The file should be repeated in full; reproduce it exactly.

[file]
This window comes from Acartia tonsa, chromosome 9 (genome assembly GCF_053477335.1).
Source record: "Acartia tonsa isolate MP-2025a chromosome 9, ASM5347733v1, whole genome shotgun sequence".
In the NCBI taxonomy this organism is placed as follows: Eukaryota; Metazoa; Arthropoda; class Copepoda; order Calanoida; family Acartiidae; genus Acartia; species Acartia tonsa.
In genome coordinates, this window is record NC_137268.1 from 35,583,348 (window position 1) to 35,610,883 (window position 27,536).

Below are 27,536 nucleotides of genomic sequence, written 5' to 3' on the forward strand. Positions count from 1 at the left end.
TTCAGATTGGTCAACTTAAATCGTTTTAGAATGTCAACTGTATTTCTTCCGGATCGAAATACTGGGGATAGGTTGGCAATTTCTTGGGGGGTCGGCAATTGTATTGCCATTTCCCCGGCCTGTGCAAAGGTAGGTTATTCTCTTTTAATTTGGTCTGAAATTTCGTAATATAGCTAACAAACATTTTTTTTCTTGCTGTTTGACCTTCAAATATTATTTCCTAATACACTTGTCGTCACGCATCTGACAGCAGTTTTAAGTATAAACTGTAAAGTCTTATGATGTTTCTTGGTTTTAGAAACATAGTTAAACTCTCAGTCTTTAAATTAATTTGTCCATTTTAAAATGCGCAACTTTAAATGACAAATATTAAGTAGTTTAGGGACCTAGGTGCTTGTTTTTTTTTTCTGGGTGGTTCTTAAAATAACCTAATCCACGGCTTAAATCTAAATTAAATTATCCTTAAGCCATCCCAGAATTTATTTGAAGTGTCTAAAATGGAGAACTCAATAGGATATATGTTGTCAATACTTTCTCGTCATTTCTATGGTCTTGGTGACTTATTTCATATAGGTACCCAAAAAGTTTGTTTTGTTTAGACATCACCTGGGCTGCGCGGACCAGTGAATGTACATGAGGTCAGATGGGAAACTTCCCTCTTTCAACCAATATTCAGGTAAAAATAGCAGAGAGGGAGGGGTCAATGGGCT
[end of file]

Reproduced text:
This window comes from Acartia tonsa, chromosome 9 (genome assembly GCF_053477335.1).
Source record: "Acartia tonsa isolate MP-2025a chromosome 9, ASM5347733v1, whole genome shotgun sequence".
In the NCBI taxonomy this organism is placed as follows: Eukaryota; Metazoa; Arthropoda; class Copepoda; order Calanoida; family Acartiidae; genus Acartia; species Acartia tonsa.
In genome coordinates, this window is record NC_137268.1 from 35,583,348 (window position 1) to 35,610,883 (window position 27,536).

Below are 27,536 nucleotides of genomic sequence, written 5' to 3' on the forward strand. Positions count from 1 at the left end.
TTCAGATTGGTCAACTTAAATCGTTTTAGAATGTCAACTGTATTTCTTCCGGATCGAAATACTGGGGATAGGTTGGCAATTTCTTGGGGGGTCGGCAATTGTATTGCCATTTCCCCGGCCTGTGCAAAGGTAGGTTATTCTCTTTTAATTTGGTCTGAAATTTCGTAATATAGCTAACAAACATTTTTTTTCTTGCTGTTTGACCTTCAAATATTATTTCCTAATACACTTGTCGTCACGCATCTGACAGCAGTTTTAAGTATAAACTGTAAAGTCTTATGATGTTTCTTGGTTTTAGAAACATAGTTAAACTCTCAGTCTTTAAATTAATTTGTCCATTTTAAAATGCGCAACTTTAAATGACAAATATTAAGTAGTTTAGGGACCTAGGTGCTTGTTTTTTTTTTCTGGGTGGTTCTTAAAATAACCTAATCCACGGCTTAAATCTAAATTAAATTATCCTTAAGCCATCCCAGAATTTATTTGAAGTGTCTAAAATGGAGAACTCAATAGGATATATGTTGTCAATACTTTCTCGTCATTTCTATGGTCTTGGTGACTTATTTCATATAGGTACCCAAAAAGTTTGTTTTGTTTAGACATCACCTGGGCTGCGCGGACCAGTGAATGTACATGAGGTCAGATGGGAAACTTCCCTCTTTCAACCAATATTCAGGTAAAAATAGCAGAGAGGGAGGGGTCAATGGGCT